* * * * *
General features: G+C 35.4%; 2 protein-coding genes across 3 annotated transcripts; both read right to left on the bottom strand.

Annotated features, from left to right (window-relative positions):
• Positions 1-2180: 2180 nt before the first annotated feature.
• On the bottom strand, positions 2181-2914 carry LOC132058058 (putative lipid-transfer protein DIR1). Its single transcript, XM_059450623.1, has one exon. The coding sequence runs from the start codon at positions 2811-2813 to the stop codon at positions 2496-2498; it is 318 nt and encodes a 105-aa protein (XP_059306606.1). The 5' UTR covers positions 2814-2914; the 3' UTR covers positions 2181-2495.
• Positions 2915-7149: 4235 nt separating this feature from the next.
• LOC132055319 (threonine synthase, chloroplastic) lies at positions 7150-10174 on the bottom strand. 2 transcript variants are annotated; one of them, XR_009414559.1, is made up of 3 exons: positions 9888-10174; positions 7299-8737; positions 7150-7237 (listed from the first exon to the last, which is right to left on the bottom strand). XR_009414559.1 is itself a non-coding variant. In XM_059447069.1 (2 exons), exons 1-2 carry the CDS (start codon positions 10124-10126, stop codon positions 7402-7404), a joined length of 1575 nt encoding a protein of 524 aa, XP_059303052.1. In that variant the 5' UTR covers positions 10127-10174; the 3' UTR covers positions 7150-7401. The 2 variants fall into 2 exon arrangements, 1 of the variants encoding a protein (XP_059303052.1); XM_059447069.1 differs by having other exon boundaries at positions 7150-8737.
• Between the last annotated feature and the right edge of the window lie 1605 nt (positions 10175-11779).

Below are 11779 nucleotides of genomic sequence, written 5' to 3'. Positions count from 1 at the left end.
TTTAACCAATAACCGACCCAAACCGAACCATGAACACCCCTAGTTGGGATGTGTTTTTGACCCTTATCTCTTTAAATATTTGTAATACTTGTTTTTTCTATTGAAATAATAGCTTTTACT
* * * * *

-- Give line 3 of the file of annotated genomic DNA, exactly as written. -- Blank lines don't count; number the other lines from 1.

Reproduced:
• Positions 1-2180: 2180 nt before the first annotated feature.